Thursday, August 28, 2014

Davis Mountains State Park - My Introduction to West Texas

The intangible allure of Texas can be felt by nearly every American birder.  Each year, thousands of us brave the horrifying heat, Rick Perry, the Border Patrol, and copious amounts of fast food to enjoy what is arguably the best state in the country for birding.  With the cruise set on 90 mph just west of Odessa, however, I was doubting my decision to come here.  Surrounding I-20 was one of the most depressing landscapes I've ever seen - an endless expanse of flat, scrubby desert, interrupted by thousands of oil derricks.  It was the closest thing I've ever seen to a wasteland.  As we turned off the interstate and headed south, however, prospects began to look up.  The dust disappeared.  A few distant peaks materialized on the far on the horizon.  I was getting antsy.  I wanted birds.

A facemeltingly-cute Black-crested Titmouse, a Texas specialty.
Luckily, Davis Mountains State Park lived up to my high expectations.  It was my first real "birding destination" on the trip, and proved an excellent introduction to West Texas.  The first bird that caught my eye was the Black-crested Titmouse, birds very similar to the ubiquitous Tufted Titmouse I'm used to seeing back home.  I opted to hang out near the park's bird blind, an area with several feeders and water sources.  An adult male Calliope Hummingbird flew into investigate, as did several Black-chinned Hummingbirds.  I was especially excited when a Western Scrub-Jay appeared at the water source.  The Western Scrub-Jay complex may be split - soon, the real species name for this bird will likely be Woodhouse's Scrub-Jay.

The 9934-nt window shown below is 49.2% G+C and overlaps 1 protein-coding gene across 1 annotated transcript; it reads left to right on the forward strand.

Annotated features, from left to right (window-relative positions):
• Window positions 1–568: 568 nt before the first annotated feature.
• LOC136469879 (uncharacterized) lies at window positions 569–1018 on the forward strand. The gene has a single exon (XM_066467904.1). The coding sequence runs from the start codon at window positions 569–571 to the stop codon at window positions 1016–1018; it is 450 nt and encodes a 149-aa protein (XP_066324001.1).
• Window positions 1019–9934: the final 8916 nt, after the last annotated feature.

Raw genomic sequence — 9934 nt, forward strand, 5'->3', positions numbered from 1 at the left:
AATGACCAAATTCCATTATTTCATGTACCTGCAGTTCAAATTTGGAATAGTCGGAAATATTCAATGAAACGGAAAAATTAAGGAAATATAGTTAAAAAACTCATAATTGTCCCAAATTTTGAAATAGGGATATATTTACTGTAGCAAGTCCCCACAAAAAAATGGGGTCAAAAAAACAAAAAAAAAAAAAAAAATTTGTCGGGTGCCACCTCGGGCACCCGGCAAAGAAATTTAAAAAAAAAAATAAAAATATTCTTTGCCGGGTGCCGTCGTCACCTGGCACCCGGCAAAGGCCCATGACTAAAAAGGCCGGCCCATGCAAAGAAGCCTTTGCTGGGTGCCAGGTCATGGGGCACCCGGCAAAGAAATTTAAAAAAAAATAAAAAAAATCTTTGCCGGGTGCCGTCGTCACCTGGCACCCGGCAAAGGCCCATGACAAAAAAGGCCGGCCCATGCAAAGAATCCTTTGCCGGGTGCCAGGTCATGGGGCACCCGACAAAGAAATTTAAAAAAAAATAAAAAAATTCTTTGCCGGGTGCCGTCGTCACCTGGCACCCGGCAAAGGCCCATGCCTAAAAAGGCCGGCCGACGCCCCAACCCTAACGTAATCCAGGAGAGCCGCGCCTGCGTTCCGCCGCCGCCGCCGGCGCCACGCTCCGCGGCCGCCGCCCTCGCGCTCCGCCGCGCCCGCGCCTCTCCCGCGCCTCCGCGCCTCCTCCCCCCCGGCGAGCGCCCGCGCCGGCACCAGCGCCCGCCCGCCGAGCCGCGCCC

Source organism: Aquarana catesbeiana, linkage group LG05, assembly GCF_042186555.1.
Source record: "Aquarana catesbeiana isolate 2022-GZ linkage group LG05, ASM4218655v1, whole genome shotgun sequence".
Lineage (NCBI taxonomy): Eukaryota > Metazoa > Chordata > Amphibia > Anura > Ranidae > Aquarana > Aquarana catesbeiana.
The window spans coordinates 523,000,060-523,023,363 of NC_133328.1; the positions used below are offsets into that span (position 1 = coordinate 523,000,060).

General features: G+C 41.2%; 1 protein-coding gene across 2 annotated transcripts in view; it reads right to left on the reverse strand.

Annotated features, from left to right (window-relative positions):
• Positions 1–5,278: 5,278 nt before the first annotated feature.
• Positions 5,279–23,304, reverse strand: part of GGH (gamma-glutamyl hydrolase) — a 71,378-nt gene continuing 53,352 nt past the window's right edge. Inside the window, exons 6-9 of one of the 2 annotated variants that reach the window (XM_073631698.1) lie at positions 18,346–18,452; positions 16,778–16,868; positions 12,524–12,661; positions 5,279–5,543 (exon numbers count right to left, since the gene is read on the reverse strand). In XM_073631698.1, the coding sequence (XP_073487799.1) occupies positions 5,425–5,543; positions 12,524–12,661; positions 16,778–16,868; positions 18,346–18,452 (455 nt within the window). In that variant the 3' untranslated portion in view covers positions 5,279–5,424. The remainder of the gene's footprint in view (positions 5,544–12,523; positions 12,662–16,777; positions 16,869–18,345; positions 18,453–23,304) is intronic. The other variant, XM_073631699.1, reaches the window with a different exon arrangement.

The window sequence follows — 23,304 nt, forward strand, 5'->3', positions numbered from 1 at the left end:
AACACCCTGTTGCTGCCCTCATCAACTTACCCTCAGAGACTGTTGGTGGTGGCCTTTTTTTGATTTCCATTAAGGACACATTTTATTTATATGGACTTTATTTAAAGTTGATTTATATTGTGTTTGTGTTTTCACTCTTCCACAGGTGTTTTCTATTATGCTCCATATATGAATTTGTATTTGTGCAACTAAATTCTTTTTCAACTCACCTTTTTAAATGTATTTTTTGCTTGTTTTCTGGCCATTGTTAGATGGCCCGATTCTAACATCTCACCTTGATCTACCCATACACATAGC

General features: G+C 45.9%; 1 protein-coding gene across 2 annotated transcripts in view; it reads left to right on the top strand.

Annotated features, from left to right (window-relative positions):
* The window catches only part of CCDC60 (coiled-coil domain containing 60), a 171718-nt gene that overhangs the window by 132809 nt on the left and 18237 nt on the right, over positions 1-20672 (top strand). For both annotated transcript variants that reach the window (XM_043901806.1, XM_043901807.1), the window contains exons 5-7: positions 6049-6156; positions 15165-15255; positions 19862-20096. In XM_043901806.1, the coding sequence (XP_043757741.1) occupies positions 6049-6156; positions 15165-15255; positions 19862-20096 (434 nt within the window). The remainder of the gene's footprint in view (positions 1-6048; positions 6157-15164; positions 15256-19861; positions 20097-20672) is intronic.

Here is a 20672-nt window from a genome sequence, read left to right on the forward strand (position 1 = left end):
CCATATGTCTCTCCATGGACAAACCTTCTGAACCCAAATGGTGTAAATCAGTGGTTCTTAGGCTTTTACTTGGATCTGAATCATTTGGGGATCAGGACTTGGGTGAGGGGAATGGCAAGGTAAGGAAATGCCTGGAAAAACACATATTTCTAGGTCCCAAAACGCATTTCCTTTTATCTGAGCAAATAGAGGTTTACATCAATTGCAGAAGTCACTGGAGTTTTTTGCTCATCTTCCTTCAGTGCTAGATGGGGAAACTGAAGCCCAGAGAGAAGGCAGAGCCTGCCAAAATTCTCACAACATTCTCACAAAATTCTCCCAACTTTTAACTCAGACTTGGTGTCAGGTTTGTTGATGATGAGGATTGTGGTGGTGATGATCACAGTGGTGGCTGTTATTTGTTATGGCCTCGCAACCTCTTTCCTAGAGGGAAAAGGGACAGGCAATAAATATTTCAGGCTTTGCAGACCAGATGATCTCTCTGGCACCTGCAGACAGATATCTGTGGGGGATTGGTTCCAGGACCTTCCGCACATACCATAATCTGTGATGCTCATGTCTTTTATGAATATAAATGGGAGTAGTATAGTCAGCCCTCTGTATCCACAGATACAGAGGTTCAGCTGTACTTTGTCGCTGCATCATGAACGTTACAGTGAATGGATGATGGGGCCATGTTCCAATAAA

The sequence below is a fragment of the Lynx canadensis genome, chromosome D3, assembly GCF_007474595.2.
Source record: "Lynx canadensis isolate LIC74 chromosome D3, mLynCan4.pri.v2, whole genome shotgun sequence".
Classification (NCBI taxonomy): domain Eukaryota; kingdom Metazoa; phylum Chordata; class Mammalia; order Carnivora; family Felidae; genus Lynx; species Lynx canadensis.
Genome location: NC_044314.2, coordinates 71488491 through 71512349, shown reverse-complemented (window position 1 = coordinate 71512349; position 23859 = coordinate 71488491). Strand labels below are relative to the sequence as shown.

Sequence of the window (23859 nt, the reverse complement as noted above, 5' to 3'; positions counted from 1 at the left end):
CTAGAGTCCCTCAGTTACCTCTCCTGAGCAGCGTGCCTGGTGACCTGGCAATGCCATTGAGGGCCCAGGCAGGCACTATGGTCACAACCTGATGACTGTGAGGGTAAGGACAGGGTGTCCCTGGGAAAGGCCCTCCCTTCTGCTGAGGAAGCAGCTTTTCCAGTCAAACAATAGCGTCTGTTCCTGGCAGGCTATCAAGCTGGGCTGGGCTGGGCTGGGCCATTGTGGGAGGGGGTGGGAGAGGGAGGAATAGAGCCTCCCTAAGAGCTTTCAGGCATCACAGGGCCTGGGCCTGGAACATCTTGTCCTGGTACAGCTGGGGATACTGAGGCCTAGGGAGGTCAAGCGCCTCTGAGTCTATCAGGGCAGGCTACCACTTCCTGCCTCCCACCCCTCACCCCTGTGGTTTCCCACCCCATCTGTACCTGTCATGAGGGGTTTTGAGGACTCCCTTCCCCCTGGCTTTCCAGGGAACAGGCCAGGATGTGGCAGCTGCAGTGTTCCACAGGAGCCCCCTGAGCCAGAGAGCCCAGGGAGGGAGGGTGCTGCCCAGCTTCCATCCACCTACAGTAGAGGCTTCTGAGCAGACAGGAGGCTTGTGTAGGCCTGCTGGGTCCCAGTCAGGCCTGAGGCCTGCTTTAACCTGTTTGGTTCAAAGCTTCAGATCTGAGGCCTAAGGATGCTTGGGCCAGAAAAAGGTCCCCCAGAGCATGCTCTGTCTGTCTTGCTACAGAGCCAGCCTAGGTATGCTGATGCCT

"Woodhouse's" Scrub-Jay
Several other lifers made appearances at the feeder, including Ladder-backed Woodpecker, Canyon Towhee, Lesser Goldfinch, and Bewick's Wren.  We hiked up a short trail in a futile attempt to spot a Montezuma Quail, the park's specialty bird.  A drive up the park road yielded nice looks at a few Cassin's Kingbirds as well as a Lark Sparrow.  I hadn't seen this many new birds since my pelagic trip back in June.

The highlight, however, came from a completely unexpected stroke of luck.  I decided to look around a small picnic area for passerines while my mom looked at the map back at the car.  I was about to turn back when I spotted two rotund objects scurrying along the dry stream bed.  My eyes almost popped out of my head when I saw that they were Montezuma Quail, one of the most sought-after (and comical-looking) birds in the country. I ran back to nab my camera for a photo, but the quail had hunkered down by the time I got back.  At least I could leave the state park completely satisfied, with more than a few new lifers under my belt.  But the real highlight of my trip, Big Bend National Park, lay in waiting down the desert road.